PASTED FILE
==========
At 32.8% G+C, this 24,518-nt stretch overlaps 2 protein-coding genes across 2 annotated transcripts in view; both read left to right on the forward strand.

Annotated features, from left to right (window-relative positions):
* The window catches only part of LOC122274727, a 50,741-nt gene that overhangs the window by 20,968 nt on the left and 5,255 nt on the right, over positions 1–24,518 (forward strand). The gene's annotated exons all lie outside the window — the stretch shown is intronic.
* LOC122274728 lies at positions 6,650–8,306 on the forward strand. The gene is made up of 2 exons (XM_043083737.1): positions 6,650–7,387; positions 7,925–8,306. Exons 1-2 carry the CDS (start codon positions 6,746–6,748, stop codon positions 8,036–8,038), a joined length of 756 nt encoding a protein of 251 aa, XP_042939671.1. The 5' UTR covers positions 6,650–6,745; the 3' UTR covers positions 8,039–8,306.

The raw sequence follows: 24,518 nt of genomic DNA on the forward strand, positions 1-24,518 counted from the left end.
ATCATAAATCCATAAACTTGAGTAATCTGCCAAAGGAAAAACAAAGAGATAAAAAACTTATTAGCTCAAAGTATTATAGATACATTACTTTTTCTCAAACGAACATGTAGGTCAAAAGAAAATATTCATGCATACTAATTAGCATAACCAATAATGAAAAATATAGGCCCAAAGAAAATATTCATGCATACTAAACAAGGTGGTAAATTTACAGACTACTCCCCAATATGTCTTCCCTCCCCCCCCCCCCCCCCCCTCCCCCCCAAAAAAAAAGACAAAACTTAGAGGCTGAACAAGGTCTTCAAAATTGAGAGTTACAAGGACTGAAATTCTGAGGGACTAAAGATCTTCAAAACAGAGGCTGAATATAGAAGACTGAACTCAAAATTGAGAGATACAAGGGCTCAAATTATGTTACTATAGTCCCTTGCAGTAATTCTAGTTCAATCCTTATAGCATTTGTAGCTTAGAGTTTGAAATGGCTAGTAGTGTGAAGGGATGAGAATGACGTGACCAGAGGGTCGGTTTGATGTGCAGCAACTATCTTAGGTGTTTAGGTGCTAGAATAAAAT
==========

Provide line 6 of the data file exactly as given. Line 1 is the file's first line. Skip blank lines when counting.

ATCATAAATCCATAAACTTGAGTAATCTGCCAAAGGAAAAACAAAGAGATAAAAAACTTATTAGCTCAAAGTATTATAGATACATTACTTTTTCTCAAACGAACATGTAGGTCAAAAGAAAATATTCATGCATACTAATTAGCATAACCAATAATGAAAAATATAGGCCCAAAGAAAATATTCATGCATACTAAACAAGGTGGTAAATTTACAGACTACTCCCCAATATGTCTTCCCTCCCCCCCCCCCCCCCCCCTCCCCCCCAAAAAAAAAGACAAAACTTAGAGGCTGAACAAGGTCTTCAAAATTGAGAGTTACAAGGACTGAAATTCTGAGGGACTAAAGATCTTCAAAACAGAGGCTGAATATAGAAGACTGAACTCAAAATTGAGAGATACAAGGGCTCAAATTATGTTACTATAGTCCCTTGCAGTAATTCTAGTTCAATCCTTATAGCATTTGTAGCTTAGAGTTTGAAATGGCTAGTAGTGTGAAGGGATGAGAATGACGTGACCAGAGGGTCGGTTTGATGTGCAGCAACTATCTTAGGTGTTTAGGTGCTAGAATAAAAT